There are four, no, five schools of software testing that help us on the road to autonomous software testing.
Post by Mar 12, 2024 3:26:18 PM · 4 min read

There's Four, No, Five Schools of Testing

The Journey to Autonomous Testing - Part 1

As we keep working on our first product, Testaify Functional for Web, I have been thinking about the evolution of software testing. Many people know the story of the first computer bug. 

In September of 1947, Dr. Grace Hopper and her colleagues at Harvard opened the computer hardware to figure out what was causing the computer issues they were experiencing when they found a moth trapped in a relay. Because this was the first reported bug in history, it might have been the beginning of software testing even when it was a “hardware” issue.

In those days, the person writing the code was also the designer and the tester. To quote Flavien Huyn, who wrote the Software Quality: Origin Story post: “... work was done until the program ‘just ran.’ Quality meant ironing out all the bugs that popped out during development.

Eventually, we built processes, defined techniques, and generally started defining testing. Putting this into a coherent story is problematic because it does not feel coherent. Even today, people use the same words to mean different things.

Bret Pettichord tried to describe the world of testing by using the concept of schools. One of the objectives was to clarify what different experts mean and set the stage for debate. I am unsure if he achieved it, but let’s use the schools as a starting point.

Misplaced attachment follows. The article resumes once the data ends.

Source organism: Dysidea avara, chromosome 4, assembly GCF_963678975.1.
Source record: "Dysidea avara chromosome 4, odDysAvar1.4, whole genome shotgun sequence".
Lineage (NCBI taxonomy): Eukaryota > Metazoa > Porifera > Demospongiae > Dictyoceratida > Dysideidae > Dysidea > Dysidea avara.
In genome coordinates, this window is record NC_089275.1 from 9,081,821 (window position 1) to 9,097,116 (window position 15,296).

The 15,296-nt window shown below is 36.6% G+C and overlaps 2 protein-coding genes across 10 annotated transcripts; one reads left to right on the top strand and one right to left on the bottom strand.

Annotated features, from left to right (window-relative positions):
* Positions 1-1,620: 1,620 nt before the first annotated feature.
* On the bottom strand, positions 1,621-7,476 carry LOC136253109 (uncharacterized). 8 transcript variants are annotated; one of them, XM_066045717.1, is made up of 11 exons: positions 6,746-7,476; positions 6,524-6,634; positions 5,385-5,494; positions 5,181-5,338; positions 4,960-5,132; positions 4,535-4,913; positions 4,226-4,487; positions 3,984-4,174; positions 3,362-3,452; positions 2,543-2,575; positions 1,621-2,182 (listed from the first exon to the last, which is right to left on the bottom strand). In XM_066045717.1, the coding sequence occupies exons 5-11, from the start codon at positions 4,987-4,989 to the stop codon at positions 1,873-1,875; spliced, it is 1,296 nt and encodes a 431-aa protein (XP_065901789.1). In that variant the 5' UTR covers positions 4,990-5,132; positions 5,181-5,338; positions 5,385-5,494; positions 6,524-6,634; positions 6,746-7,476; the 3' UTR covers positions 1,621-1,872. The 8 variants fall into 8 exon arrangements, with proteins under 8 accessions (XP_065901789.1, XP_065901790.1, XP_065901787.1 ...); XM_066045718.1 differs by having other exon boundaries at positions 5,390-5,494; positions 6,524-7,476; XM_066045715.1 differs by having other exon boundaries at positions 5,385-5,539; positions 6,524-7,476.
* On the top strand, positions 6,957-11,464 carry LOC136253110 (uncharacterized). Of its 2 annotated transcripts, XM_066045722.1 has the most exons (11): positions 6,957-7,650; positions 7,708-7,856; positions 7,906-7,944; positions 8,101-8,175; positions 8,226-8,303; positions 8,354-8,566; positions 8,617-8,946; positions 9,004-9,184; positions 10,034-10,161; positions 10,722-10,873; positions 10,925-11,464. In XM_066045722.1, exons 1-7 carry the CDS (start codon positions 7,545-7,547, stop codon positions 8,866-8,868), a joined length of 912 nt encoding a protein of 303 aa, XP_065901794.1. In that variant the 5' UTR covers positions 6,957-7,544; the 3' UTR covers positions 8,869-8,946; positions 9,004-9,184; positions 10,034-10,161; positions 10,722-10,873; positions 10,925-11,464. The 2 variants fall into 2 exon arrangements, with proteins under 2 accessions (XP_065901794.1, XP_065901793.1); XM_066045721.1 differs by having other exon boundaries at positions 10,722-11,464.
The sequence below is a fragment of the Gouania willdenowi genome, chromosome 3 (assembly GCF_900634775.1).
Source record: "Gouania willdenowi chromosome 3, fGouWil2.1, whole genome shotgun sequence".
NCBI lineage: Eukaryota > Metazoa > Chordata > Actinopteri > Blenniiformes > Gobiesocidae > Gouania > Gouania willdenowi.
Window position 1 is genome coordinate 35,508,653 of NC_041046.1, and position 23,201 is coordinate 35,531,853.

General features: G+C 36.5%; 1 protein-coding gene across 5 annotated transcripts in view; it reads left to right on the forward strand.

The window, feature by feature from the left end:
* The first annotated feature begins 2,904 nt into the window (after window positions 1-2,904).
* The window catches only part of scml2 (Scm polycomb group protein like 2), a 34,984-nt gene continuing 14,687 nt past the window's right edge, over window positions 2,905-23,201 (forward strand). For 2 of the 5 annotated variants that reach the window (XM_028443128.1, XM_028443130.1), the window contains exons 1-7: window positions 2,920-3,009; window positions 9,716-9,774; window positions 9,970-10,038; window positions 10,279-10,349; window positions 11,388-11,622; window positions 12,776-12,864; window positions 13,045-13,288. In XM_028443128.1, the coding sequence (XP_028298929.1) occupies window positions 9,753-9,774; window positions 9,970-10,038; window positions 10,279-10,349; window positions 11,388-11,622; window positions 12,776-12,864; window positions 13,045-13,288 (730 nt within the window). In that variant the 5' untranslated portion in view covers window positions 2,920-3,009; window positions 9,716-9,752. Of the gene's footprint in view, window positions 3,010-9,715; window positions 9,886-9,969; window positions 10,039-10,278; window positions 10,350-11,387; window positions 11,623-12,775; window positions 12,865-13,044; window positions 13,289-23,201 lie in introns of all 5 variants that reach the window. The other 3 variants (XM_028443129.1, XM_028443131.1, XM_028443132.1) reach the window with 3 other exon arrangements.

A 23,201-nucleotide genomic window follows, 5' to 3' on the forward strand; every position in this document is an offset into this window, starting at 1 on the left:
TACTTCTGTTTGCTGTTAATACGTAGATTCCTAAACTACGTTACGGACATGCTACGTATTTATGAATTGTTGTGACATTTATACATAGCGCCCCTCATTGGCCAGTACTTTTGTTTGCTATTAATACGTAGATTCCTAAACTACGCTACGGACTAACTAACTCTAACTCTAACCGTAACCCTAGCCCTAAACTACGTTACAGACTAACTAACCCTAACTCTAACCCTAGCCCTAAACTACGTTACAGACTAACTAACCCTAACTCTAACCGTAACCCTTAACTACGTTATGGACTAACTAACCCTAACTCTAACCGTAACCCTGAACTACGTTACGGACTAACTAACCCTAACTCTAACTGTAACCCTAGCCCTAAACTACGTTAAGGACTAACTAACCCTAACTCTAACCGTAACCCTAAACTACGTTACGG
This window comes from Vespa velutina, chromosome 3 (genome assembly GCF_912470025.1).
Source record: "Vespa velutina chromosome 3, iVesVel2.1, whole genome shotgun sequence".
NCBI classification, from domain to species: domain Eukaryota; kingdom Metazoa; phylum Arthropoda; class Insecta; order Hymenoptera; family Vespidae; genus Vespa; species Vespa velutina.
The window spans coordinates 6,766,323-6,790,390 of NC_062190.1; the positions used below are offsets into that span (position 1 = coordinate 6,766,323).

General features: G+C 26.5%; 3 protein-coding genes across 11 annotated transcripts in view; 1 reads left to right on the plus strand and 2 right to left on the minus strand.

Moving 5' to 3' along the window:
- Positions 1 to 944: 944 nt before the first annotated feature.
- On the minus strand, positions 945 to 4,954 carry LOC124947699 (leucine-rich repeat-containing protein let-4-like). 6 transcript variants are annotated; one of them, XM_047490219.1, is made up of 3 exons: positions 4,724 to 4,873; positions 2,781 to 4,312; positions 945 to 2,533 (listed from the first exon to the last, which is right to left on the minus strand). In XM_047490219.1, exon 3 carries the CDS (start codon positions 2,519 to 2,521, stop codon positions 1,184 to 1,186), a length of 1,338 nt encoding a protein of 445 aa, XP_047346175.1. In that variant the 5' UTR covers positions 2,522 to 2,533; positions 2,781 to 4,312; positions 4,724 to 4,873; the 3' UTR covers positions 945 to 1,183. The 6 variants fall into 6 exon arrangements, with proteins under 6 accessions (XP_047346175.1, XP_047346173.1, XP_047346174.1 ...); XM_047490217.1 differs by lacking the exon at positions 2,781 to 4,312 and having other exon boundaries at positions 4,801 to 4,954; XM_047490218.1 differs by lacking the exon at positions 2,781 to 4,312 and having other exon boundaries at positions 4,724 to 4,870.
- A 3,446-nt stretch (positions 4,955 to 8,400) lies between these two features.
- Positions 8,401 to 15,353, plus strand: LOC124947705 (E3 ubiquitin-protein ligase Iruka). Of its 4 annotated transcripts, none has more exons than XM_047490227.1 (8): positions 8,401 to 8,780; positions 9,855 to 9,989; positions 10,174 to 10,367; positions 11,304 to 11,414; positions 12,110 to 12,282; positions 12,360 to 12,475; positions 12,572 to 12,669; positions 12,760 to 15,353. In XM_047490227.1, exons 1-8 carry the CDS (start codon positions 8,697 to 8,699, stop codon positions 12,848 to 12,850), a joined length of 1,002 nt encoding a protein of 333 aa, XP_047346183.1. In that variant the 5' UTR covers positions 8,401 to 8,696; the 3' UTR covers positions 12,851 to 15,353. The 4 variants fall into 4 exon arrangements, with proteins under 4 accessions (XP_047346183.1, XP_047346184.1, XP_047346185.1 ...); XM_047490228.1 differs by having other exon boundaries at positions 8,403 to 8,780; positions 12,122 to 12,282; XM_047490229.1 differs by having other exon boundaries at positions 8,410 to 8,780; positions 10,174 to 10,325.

The following are the four schools of software testing as defined by Pettichord:

Analytical School

  • Software is a logical artifact
  • Testing is a branch of Computer Science and Mathematics
  • Testing techniques must have a logical-mathematical form
  • Testing is technical
  • Key question: Which techniques should we use?
  • Contribution examples: many software testing techniques, code coverage, and conducting tests against a specification

Factory School

  • Software development is a project
  • Testing is a measure of progress
  • Testing must be managed
  • Testing must be cost-effective
  • Testing is following rules
  • Key question: What metrics should we use?
  • Contribution examples: requirements traceability

Quality Assurance School

  • Software quality requires discipline
  • Testing determines whether development processes are followed
  • Testers may need to police developers to follow the rules
  • Testers have to protect users from bad software
  • Key question: Are we following a good process?
  • Contribution examples: Quality Assurance over Testing, QA as the gatekeeper

Context-Driven School

  • People create software
  • Testing finds bugs. A bug is anything that could bug a stakeholder
  • Testing provides information to the project
  • Testing is a skilled, mental activity
  • Testing is multidisciplinary
  • Key question: What tests would be most valuable right now?
  • Contribution example: Exploratory testing

While separate from Pettichord's original list, I will add a school that emerged after Pettichord defined the first four schools.

Agile School

  • Testing can drive development
  • Tests can be the specification
  • Tests should be automated (mainly below the UI)
  • Run tests as often as possible, ideally with every code check-in (keep them passing)
  • Deliver as often as possible and reduce lead time as much as possible
  • Focus on getting feedback sooner rather than later by collaborating with your users
  • Practice ongoing exploratory testing to search for hidden assumptions